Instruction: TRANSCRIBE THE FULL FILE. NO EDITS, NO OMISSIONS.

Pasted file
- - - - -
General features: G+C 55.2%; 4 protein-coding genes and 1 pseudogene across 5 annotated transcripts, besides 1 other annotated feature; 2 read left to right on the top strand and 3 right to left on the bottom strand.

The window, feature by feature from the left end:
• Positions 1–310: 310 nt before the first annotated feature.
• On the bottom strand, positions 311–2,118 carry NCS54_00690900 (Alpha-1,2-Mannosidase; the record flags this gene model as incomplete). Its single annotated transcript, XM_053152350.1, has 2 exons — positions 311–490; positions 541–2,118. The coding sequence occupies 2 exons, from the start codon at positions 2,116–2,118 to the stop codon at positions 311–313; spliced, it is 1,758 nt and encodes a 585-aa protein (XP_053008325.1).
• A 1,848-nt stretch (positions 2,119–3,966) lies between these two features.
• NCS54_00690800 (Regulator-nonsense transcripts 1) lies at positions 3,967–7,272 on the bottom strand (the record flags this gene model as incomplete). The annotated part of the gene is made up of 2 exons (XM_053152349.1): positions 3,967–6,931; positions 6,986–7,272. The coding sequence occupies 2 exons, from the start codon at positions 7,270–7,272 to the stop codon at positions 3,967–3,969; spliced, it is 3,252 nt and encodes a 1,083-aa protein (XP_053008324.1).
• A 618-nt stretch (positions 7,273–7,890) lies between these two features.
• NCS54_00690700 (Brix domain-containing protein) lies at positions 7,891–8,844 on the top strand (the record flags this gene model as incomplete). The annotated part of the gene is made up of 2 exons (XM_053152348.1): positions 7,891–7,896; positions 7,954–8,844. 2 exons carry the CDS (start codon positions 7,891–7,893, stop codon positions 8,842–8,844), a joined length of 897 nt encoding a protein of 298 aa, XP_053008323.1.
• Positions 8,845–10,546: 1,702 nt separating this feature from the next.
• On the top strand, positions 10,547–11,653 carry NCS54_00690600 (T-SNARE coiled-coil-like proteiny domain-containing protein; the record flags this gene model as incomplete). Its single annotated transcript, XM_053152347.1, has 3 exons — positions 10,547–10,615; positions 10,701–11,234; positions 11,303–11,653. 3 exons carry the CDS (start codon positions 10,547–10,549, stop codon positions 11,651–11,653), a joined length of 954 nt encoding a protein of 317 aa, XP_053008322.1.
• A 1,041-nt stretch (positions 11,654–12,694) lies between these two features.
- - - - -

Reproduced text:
General features: G+C 55.2%; 4 protein-coding genes and 1 pseudogene across 5 annotated transcripts, besides 1 other annotated feature; 2 read left to right on the top strand and 3 right to left on the bottom strand.

The window, feature by feature from the left end:
• Positions 1–310: 310 nt before the first annotated feature.
• On the bottom strand, positions 311–2,118 carry NCS54_00690900 (Alpha-1,2-Mannosidase; the record flags this gene model as incomplete). Its single annotated transcript, XM_053152350.1, has 2 exons — positions 311–490; positions 541–2,118. The coding sequence occupies 2 exons, from the start codon at positions 2,116–2,118 to the stop codon at positions 311–313; spliced, it is 1,758 nt and encodes a 585-aa protein (XP_053008325.1).
• A 1,848-nt stretch (positions 2,119–3,966) lies between these two features.
• NCS54_00690800 (Regulator-nonsense transcripts 1) lies at positions 3,967–7,272 on the bottom strand (the record flags this gene model as incomplete). The annotated part of the gene is made up of 2 exons (XM_053152349.1): positions 3,967–6,931; positions 6,986–7,272. The coding sequence occupies 2 exons, from the start codon at positions 7,270–7,272 to the stop codon at positions 3,967–3,969; spliced, it is 3,252 nt and encodes a 1,083-aa protein (XP_053008324.1).
• A 618-nt stretch (positions 7,273–7,890) lies between these two features.
• NCS54_00690700 (Brix domain-containing protein) lies at positions 7,891–8,844 on the top strand (the record flags this gene model as incomplete). The annotated part of the gene is made up of 2 exons (XM_053152348.1): positions 7,891–7,896; positions 7,954–8,844. 2 exons carry the CDS (start codon positions 7,891–7,893, stop codon positions 8,842–8,844), a joined length of 897 nt encoding a protein of 298 aa, XP_053008323.1.
• Positions 8,845–10,546: 1,702 nt separating this feature from the next.
• On the top strand, positions 10,547–11,653 carry NCS54_00690600 (T-SNARE coiled-coil-like proteiny domain-containing protein; the record flags this gene model as incomplete). Its single annotated transcript, XM_053152347.1, has 3 exons — positions 10,547–10,615; positions 10,701–11,234; positions 11,303–11,653. 3 exons carry the CDS (start codon positions 10,547–10,549, stop codon positions 11,651–11,653), a joined length of 954 nt encoding a protein of 317 aa, XP_053008322.1.
• A 1,041-nt stretch (positions 11,654–12,694) lies between these two features.